Further, the article points to attempts to use design thinking to resolve massive social problems and the naivete of design thinking practitioners thinking they can step in—with no expertise in the issues—and devise solutions. Racism and sexism are the two problems offered as examples. A quick sprint followed by a small pilot project will not correct generations of inequities. As the article notes, “Many big problems are rooted in centuries of dark history, too deeply entrenched to be obliterated with the touch of design thinking’s magic wand.”
Cultural beliefs and practices cannot be changed with a single solution or within a short span of time.
Organizations comprise systems as well as people. Culture problems are usually complex and can’t be “fixed” with any single solution. While there are design thinking tools that may be useful in helping an organization gain insight into its cultural challenges, there is no quick ideation and prototyping session that will lead to simple solutions.
The counterbalance: First, use a robust performance model such as the Wile Performance Model to categorize the insights your design team is gathering and see where they fit within the model. When you document and visually map out the potential root causes of a problem, you avoid oversimplifying your solution or crafting a completely inappropriate solution. (Refer to Chapter 2 of my book for more on this.)
Second, follow the framework showcased in my book, which places heavy emphasis on both implementation and evaluation, unlike the historical design thinking model. Section 4 focuses on how to craft an actionable implementation and evaluation plan to drive a focus on implementation.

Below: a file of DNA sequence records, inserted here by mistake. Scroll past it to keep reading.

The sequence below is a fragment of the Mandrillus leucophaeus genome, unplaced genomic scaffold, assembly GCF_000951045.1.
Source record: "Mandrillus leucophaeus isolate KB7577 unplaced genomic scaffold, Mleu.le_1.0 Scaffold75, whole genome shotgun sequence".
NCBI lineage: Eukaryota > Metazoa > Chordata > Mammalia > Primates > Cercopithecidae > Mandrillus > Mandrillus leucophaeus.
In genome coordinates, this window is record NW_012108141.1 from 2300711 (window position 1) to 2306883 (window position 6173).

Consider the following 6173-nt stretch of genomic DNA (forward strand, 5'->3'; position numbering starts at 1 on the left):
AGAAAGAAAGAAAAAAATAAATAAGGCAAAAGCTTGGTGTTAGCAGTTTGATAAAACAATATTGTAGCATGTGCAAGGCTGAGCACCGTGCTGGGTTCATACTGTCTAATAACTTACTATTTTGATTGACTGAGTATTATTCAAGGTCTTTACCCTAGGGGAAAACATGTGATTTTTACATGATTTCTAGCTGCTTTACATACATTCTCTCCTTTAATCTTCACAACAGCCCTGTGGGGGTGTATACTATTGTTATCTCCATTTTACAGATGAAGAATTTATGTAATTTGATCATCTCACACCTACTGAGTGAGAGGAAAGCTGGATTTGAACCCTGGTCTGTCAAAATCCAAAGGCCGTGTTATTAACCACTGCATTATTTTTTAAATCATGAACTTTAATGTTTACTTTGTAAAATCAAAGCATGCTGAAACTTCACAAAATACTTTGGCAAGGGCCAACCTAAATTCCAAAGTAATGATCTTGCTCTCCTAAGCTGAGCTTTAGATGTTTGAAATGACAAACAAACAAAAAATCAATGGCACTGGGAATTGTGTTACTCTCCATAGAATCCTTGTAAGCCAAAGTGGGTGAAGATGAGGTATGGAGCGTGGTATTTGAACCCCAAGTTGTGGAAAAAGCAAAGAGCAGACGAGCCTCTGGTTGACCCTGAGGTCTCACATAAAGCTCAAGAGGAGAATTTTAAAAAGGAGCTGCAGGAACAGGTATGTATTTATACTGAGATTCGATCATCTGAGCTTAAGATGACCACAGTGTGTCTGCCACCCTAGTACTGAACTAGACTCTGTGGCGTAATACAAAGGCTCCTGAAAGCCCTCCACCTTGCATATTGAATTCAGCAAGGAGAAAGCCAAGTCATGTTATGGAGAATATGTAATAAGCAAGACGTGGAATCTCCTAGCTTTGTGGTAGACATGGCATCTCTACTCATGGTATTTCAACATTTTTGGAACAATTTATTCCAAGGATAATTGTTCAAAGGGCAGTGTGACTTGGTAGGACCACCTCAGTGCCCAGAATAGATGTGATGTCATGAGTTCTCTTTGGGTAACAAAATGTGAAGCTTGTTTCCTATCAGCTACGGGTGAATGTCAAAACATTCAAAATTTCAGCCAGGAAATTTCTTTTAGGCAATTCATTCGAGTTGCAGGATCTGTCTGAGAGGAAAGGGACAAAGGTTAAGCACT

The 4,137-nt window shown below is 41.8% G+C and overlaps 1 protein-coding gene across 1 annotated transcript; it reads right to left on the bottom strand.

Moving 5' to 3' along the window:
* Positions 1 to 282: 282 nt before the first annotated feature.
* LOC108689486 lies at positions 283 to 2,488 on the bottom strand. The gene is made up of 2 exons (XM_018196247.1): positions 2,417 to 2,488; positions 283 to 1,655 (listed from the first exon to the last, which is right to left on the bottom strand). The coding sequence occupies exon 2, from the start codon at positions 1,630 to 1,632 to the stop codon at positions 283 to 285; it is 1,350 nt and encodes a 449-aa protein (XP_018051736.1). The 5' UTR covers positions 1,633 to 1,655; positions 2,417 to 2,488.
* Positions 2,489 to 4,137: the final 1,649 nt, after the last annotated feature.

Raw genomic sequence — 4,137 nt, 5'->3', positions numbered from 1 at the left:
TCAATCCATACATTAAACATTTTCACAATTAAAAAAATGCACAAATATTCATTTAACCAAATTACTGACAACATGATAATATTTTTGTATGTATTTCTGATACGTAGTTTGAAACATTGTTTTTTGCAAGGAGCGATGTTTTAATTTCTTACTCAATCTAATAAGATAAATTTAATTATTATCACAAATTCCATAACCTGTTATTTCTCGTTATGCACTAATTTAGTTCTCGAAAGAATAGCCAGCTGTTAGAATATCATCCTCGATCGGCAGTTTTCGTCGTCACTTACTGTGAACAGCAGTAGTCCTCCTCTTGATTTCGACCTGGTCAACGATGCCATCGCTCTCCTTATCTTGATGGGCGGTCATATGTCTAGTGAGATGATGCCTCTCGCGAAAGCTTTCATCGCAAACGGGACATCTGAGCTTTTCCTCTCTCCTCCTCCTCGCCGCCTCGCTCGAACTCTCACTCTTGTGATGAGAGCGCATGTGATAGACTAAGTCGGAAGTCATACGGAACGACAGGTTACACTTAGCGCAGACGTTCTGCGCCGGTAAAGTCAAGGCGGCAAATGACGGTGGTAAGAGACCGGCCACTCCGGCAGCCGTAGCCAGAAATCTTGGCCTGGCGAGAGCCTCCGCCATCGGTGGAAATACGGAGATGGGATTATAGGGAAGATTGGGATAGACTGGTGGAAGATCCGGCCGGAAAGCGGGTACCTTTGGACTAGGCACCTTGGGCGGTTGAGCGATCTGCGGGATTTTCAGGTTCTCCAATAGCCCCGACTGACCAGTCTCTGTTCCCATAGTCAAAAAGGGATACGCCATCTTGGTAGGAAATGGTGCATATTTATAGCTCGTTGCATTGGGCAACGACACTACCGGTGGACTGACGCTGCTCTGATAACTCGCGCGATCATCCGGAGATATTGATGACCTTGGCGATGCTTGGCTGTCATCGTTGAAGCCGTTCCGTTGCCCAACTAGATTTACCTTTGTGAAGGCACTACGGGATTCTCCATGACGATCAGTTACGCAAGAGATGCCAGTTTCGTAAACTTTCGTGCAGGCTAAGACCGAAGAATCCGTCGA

Additionally, these four principles remain accurate guideposts and practical ways to apply design thinking philosophies within TD:
1. Recognize learning as a journey. People don’t learn from events; they learn from an experience that begins with noticing a need to learn and only ends when they can consistently integrate learning into their performance. The book has a tool to help map out this entire journey, which helps identify the many things that must happen beyond the creation of the learning event or tool itself to get results. It’s honest and serves as a useful way to open stakeholders’ eyes and start a conversation about the complexity inherent in building and implementing a solution.
2. Get perspective. Glean perspective from both learners and stakeholders so you can apply the next principle. Don’t think of getting perspective as a one-and-done activity. To address your potential blind spots, consider how you involve the learners in perspective-gathering and data analysis. Let them use their voices and experiences to craft insights for the design team rather than just serving as information-givers.
3. Find—and mind—the sweet spot. Don’t just get perspective at the design stage; refer to that perspective as you develop and refine your solution. Include stakeholders and learners in early testing as well as late-stage testing to ensure you stay inside the sweet spot. In our book, we offer concrete ways to involve learners throughout the design journey instead of just at its launch.
4. Prototype before you refine. The traditional design thinking framework includes prototyping. But it often doesn’t progress to refinement or to a multi-tiered pilot process, which I advocate. Business stakeholders often want to skip iteration and piloting. It’s your job to explain why this iteration matters and how it saves money in the long term.